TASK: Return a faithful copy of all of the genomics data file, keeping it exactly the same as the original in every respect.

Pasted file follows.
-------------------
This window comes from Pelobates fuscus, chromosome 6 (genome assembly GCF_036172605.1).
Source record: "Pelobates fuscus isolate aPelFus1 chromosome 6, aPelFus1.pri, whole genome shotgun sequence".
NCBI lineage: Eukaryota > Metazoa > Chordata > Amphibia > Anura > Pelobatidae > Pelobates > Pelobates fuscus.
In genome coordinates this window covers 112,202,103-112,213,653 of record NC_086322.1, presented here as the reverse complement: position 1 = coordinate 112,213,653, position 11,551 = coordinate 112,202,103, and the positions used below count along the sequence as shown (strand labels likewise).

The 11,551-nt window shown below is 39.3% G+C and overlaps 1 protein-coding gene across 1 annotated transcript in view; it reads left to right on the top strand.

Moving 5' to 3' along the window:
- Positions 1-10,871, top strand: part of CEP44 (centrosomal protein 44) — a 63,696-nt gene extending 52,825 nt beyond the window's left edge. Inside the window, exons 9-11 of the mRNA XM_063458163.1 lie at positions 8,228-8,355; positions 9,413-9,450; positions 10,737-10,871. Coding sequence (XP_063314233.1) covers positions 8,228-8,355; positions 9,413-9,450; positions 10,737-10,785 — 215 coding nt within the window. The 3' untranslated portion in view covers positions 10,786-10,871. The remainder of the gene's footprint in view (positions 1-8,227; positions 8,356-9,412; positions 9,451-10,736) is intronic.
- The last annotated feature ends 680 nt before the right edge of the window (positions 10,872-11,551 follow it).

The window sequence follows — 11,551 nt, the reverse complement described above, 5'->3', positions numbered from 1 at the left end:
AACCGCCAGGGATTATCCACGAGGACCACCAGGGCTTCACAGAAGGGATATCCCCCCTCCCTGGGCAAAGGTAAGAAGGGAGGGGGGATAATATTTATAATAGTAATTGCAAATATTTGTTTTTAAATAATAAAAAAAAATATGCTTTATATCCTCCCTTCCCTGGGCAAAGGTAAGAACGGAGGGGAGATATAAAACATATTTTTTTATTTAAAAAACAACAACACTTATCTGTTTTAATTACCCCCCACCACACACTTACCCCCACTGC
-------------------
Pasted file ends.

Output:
This window comes from Pelobates fuscus, chromosome 6 (genome assembly GCF_036172605.1).
Source record: "Pelobates fuscus isolate aPelFus1 chromosome 6, aPelFus1.pri, whole genome shotgun sequence".
NCBI lineage: Eukaryota > Metazoa > Chordata > Amphibia > Anura > Pelobatidae > Pelobates > Pelobates fuscus.
In genome coordinates this window covers 112,202,103-112,213,653 of record NC_086322.1, presented here as the reverse complement: position 1 = coordinate 112,213,653, position 11,551 = coordinate 112,202,103, and the positions used below count along the sequence as shown (strand labels likewise).

The 11,551-nt window shown below is 39.3% G+C and overlaps 1 protein-coding gene across 1 annotated transcript in view; it reads left to right on the top strand.

Moving 5' to 3' along the window:
- Positions 1-10,871, top strand: part of CEP44 (centrosomal protein 44) — a 63,696-nt gene extending 52,825 nt beyond the window's left edge. Inside the window, exons 9-11 of the mRNA XM_063458163.1 lie at positions 8,228-8,355; positions 9,413-9,450; positions 10,737-10,871. Coding sequence (XP_063314233.1) covers positions 8,228-8,355; positions 9,413-9,450; positions 10,737-10,785 — 215 coding nt within the window. The 3' untranslated portion in view covers positions 10,786-10,871. The remainder of the gene's footprint in view (positions 1-8,227; positions 8,356-9,412; positions 9,451-10,736) is intronic.
- The last annotated feature ends 680 nt before the right edge of the window (positions 10,872-11,551 follow it).

The window sequence follows — 11,551 nt, the reverse complement described above, 5'->3', positions numbered from 1 at the left end:
AACCGCCAGGGATTATCCACGAGGACCACCAGGGCTTCACAGAAGGGATATCCCCCCTCCCTGGGCAAAGGTAAGAAGGGAGGGGGGATAATATTTATAATAGTAATTGCAAATATTTGTTTTTAAATAATAAAAAAAAATATGCTTTATATCCTCCCTTCCCTGGGCAAAGGTAAGAACGGAGGGGAGATATAAAACATATTTTTTTATTTAAAAAACAACAACACTTATCTGTTTTAATTACCCCCCACCACACACTTACCCCCACTGC